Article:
The NCAA could easily assure that each varsity athlete is a student by simply outlawing all athletic grants. We are quick to note that Russian athletes are subsidized, yet the Big Ten and the SEC, among others, can hardly be called "amateur." To follow the Ivy League would not downgrade American sports. Indeed, I believe there were more Ivy Leaguers on the last Olympic squad than men from any other conference.
York, Pa.

If so many NCAA affiliates are in favor of this rule and they have already set high standards for their own schools, why do they continue to schedule games with the Sweatshirt U.'s who so obviously do not meet their requirements? The Sweatshirt U.'s have-no business appearing on the athletic schedules of our institutes of higher learning. They belong among the ranks of professional organizations.
Silver Spring, Md.

If you can't trust colleges to prohibit failing athletes from competing in sports or, more importantly, to honestly decide for themselves whether such competition is in the best interests of the student, how can you possibly trust them not to raise grades?
Woodbourne, N.Y.

In actual practice, the new system is no different than the old system. The One Point Six rule was created by Big State U. in order to appease its conscience about its nonacademically inclined athletes. The standards of such athletes can be raised only when each individual university chooses to raise its own standards.
Middletown, Conn.

I support Dave Nelson's criticism of the "nothing" punt return in American football (SCORECARD, March 7). In a majority of cases the action in the kicking situation is a mockery of the term "contact sport." While agreeing with Coach Nelson's diagnosis of the disease, I cannot endorse his suggestions for a cure.

Why not have the rulemakers consider the punt return as it is regulated in Canadian football? Under the Canadian rules, the receiving team is obligated to receive the ball because the kicker is allowed to hustle down the field and recover it if it flops around loose. A punt into the end zone, far from being a kicker's error, is an exciting moment, since the receiving team must run the ball out or give up a point (called a rouge). In both situations an imaginary five-yard restraining circle protects the receiver from the kicker's teammates until the ball is touched.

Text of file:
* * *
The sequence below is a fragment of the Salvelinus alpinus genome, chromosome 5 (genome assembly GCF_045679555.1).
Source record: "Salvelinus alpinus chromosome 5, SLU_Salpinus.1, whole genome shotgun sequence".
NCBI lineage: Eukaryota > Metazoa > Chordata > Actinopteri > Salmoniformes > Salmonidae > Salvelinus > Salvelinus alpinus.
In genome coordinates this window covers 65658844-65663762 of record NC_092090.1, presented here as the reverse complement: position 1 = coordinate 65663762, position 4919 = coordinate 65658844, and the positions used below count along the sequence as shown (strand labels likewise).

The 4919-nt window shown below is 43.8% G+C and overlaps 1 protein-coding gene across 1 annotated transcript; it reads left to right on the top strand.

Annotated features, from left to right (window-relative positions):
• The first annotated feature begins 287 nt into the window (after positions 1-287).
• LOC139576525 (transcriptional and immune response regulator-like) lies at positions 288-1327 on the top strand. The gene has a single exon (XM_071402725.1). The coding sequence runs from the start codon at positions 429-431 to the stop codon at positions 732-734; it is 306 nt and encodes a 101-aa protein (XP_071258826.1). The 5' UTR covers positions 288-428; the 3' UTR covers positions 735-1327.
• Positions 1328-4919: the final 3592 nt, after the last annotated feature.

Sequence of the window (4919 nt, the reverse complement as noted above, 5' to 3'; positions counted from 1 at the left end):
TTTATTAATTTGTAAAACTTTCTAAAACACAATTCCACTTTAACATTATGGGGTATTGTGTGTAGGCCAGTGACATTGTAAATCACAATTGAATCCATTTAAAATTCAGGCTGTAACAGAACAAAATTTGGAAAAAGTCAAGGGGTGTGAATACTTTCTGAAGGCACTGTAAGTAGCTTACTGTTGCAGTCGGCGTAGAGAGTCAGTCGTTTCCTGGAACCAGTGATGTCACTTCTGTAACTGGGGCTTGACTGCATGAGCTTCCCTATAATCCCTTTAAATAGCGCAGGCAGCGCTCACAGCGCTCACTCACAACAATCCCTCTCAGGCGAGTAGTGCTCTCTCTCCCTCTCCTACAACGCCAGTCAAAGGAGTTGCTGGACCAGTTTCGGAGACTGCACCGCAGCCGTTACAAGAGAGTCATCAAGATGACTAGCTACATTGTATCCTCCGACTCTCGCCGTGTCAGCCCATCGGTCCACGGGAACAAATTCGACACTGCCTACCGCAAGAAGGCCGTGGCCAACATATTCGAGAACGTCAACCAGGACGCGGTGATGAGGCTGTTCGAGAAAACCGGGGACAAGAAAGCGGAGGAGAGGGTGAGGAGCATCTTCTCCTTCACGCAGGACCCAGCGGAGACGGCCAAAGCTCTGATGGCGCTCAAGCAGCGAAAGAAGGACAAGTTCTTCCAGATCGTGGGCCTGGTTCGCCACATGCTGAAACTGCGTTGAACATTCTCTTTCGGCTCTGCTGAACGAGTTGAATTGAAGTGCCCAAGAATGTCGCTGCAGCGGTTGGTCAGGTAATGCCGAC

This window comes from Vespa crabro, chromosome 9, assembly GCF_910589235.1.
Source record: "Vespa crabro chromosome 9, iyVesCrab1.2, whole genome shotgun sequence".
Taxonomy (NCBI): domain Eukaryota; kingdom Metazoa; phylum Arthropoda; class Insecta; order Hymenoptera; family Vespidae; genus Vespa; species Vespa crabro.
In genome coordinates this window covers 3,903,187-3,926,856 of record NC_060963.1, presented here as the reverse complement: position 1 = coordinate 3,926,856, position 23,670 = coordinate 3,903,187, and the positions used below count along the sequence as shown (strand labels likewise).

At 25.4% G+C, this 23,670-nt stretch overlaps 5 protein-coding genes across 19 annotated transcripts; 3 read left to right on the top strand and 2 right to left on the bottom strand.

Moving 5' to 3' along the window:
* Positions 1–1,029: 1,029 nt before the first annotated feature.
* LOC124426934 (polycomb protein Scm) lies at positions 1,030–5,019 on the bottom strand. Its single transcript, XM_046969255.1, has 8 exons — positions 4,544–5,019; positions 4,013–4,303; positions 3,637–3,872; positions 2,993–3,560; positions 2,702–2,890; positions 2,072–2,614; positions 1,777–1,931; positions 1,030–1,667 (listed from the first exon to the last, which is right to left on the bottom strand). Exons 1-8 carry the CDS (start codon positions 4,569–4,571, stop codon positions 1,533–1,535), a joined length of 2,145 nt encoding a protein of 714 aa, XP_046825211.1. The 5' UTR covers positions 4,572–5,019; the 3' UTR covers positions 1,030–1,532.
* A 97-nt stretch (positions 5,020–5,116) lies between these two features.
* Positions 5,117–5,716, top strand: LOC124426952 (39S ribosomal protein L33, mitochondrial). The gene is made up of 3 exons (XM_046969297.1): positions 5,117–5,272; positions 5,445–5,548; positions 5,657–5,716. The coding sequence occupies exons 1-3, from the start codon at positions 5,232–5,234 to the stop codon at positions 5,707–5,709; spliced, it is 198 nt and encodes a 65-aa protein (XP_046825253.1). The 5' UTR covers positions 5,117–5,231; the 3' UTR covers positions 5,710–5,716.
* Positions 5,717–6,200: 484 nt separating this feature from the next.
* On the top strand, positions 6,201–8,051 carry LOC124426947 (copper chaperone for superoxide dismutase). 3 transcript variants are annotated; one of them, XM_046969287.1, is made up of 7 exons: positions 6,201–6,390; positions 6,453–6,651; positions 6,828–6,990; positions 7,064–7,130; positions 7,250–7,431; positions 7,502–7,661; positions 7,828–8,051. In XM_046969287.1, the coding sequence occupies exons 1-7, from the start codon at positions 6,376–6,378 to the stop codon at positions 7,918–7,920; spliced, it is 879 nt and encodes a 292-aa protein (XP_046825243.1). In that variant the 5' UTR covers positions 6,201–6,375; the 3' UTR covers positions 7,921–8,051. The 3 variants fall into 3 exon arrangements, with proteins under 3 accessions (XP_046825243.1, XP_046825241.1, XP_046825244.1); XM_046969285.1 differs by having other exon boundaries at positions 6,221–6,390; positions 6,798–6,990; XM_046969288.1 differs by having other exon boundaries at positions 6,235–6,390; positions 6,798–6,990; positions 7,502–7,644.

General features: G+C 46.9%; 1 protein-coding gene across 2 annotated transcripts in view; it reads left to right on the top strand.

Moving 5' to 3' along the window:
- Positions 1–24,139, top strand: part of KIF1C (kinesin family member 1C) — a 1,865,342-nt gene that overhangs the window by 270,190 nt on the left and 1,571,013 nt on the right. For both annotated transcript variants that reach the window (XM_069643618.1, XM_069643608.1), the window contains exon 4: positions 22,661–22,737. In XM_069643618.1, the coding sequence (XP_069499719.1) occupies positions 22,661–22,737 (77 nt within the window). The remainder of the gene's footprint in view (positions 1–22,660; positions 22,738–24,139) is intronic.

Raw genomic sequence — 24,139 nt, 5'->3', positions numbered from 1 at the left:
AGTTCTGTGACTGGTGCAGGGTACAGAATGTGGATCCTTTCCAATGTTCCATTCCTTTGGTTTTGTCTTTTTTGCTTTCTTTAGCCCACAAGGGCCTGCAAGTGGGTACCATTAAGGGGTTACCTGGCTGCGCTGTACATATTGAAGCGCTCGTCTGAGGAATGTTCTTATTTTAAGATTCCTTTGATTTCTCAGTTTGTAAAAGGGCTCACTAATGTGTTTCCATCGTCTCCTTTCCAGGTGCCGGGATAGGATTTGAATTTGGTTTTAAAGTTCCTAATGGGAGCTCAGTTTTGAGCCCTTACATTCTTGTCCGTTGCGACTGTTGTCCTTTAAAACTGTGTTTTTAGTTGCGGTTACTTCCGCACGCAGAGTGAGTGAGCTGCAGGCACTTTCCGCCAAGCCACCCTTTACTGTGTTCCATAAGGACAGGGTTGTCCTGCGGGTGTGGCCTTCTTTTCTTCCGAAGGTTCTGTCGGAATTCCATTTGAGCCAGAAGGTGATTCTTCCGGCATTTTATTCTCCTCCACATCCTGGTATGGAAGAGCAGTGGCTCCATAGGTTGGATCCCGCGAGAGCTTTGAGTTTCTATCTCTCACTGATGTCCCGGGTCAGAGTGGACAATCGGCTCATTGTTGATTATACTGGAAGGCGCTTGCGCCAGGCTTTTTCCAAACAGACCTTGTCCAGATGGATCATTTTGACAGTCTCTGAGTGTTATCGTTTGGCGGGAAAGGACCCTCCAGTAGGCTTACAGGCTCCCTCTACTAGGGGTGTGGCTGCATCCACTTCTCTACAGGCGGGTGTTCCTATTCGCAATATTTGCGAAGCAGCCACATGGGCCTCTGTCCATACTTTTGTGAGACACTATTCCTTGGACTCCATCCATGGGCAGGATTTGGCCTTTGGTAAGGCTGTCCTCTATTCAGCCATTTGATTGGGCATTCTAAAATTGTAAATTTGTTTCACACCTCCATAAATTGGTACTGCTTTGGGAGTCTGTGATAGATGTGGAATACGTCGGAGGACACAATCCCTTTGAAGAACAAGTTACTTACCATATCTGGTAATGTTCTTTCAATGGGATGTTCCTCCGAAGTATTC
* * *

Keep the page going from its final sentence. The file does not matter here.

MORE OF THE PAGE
The single undesirable feature of the Canadian rule is that the receiver is not allowed any blocking protection. It seems a logical solution to combine the Canadian rule, complete with restraining circle, with American blocking and throw out the fair catch and touchback. While this may seem a little complicated to those of us who don't serve on football rules committees, I suggest it would be a piece of cake for a group that has already shown its ability to conceive and execute the complex college substitution rules of the last decade.
Burnaby, B.C.

While I do not care to get into a retrogressive contest with Lieutenant Schneidler, he has questioned (19TH HOLE, Feb. 14) the feasibility of using a clipped-wing jet fighter to set the land-speed record on the basis of factors thought obvious enough to be omitted for simplicity's sake in my original letter (19TH HOLE, Jan. 17).

It is true, as Lieutenant Schneidler points out, that our present jet fighters cannot lower their wheels at even half the present 600-mph record; however, it is the relatively fragile wheel-well doors and wheel fairings that limit the speed. On most fighters the doors are open only while the wheels are being raised or lowered. Since my Ruptured Duck would have the main gear permanently locked down, with only the nose wheel being retracted for the "flight" down the speed track, the wheel-well doors could be bolted closed. The wheel fairings should be removed from the struts and riveted in place to close the holes in the underside of the wing, which are normally closed in flight after the gear has been retracted. What is more, since they no longer have to fit into restricted space in the wings or fuselage, there is no limit to the size of wheel or wheels which can be hung on the now fixed main struts.

In the case of the high equivalent air speeds at high altitude which Lieutenant Schneidler mentioned, he has introduced super-and hypersonic complications. Nevertheless, I believe the average jet-fighter air frame, modified as I have suggested, could readily withstand the high Q of a safely subsonic 600-mph-plus run through near-sea-level air densities to set a new land-speed record.
New York City